Source: Deep Learning on Medium
Automated classification of high-resolution histopathology slides is one of the most popular yet challenging problems in medical image analysis. The development of deep learning has allowed for accurate classification of lung cancer, breast cancer, brain tumors, colorectal polyps, esophageal cancer, celiac disease, and so much more. How exactly do these algorithms work, and how do you build one?
For a quick implementation, see the DeepSlide Github repository, which has been optimized for histopathology image analysis.
Deep Learning & Convolutional Neural Nets
Recently, deep learning has produced a set of image analysis techniques that automatically extract relevant features, transforming the field of computer vision. Convolutional neural networks (CNNs) use a data-driven approach to automatically learn feature representations for images, achieving super-human performance on benchmark image classification datasets such as ImageNet. CNNs are the current state-of-the-art architecture for medical image analysis. More info on deep learning and CNNs: [deep learning book] [coursera].
Because of the nature of histopathology images, there are two main challenges:
- The images in benchmark datasets that CNNs do well on are low resolution (something like 224×224 pixels). Histopathology images, on the other hand, are for pathologists to examine under the microscope, so they tend to be extremely high resolution (sometimes 100,000×100,000 pixels and 10GB+). We can’t train directly on whole-slide images since their resolution is too high.
- Benchmark datasets have hundreds of thousands of images for training. In histopathology slide analysis we don’t have that many images, and we can’t just collect more data by downloading images from the internet. So we have to figure out a way to train a generalizable network without overfitting on the training set.
Sliding Window Approach
The sliding window approach is the simplest (and currently standard) way of dealing with both of these issues. The idea is the following:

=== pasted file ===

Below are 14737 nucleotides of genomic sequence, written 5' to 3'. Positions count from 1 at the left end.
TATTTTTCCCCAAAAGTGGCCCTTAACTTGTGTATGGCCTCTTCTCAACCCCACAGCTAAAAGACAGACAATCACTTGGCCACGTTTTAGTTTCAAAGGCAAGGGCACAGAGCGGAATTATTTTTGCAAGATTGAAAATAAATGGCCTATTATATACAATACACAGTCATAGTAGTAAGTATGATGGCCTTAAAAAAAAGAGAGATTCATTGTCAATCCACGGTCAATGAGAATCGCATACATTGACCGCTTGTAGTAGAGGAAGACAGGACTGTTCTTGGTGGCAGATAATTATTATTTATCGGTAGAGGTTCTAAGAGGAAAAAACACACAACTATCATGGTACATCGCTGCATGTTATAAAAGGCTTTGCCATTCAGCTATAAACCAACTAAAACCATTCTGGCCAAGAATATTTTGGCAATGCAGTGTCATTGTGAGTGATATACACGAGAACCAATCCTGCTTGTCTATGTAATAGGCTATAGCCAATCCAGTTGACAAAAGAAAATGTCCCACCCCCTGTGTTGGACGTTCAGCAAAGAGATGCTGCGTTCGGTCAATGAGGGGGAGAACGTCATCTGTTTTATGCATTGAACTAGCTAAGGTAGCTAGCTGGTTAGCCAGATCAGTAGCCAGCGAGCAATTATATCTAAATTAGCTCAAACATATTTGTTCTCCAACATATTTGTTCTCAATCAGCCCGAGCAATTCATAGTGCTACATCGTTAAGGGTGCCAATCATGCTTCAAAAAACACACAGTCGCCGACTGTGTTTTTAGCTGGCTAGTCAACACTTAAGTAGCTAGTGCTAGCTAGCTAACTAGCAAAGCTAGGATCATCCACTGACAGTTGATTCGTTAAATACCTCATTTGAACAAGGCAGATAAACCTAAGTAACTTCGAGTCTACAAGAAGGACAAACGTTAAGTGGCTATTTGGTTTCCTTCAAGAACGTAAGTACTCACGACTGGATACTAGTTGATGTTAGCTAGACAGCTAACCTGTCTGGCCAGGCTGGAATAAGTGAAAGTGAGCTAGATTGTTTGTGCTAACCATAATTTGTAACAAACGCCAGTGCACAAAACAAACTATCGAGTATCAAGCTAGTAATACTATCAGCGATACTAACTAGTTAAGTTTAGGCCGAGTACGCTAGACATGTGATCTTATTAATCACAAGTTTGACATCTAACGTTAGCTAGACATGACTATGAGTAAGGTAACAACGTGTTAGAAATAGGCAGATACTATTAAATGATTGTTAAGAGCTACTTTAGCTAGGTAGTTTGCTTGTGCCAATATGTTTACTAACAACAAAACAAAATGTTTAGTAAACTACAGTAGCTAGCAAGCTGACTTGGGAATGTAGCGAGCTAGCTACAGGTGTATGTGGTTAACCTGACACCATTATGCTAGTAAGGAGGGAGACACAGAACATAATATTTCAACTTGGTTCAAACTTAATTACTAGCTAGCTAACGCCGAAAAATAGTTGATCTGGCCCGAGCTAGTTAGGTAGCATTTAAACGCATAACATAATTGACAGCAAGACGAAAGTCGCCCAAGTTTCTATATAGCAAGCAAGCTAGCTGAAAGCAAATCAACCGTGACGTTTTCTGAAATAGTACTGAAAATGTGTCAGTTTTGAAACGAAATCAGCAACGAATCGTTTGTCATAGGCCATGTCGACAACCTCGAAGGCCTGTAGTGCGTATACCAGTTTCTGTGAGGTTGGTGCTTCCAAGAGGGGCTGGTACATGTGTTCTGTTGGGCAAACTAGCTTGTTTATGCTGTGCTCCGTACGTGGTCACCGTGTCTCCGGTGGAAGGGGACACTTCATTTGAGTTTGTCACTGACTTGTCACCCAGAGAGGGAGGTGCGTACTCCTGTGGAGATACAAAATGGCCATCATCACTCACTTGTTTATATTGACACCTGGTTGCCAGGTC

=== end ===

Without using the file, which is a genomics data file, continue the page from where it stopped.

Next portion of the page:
At training time, we slide a 224×224 window across the entire whole-slide image to generate small patches. We label these patches with the original label of the whole-slide image (or bounding box labels if you have them), and train a CNN to classify patches.
By generating patches, you now have manageable-sized inputs for training a CNN. At the same time, this helps prevent overfitting because you’ve generated many unique patches from each whole-slide image.
You’ve now solved both main challenges!
You can predict the labels of small patches, but ultimately you will need a way of aggregating these patch predictions to predict a label at the whole-slide level.
There are multiple ways of aggregating patch predictions. Here they are, in order from complexity:
- Majority voting. Take the most frequently predicted class.
- Patch averages. Average the probabilities of all patch predictions, and take the class with the highest probability.
- Thresholding. Throw away predictions of low confidence. Then, only predict certain whole-slide labels if the number of patch predictions hit some other threshold. Otherwise, predict normal. This is ideal for when you have normal slides mixed in, and if you have multi-label slides.
- Machine learning. Feed your patch predictions into some machine learning model like support vector machines, random forest, or logistic regression. Only try this approach if you have >1,000 whole-slide images for training, otherwise you may have problems with overfitting.
- Attention-Based Classification. Train an end-to-end model to take in a whole-slide image and slide some feature extractor with an attention module to identify the most important patches. This approach is the most complex but also the most scalable, plus it works without bounding box annotations in some cases where you would have otherwise need them. Read more in [this paper].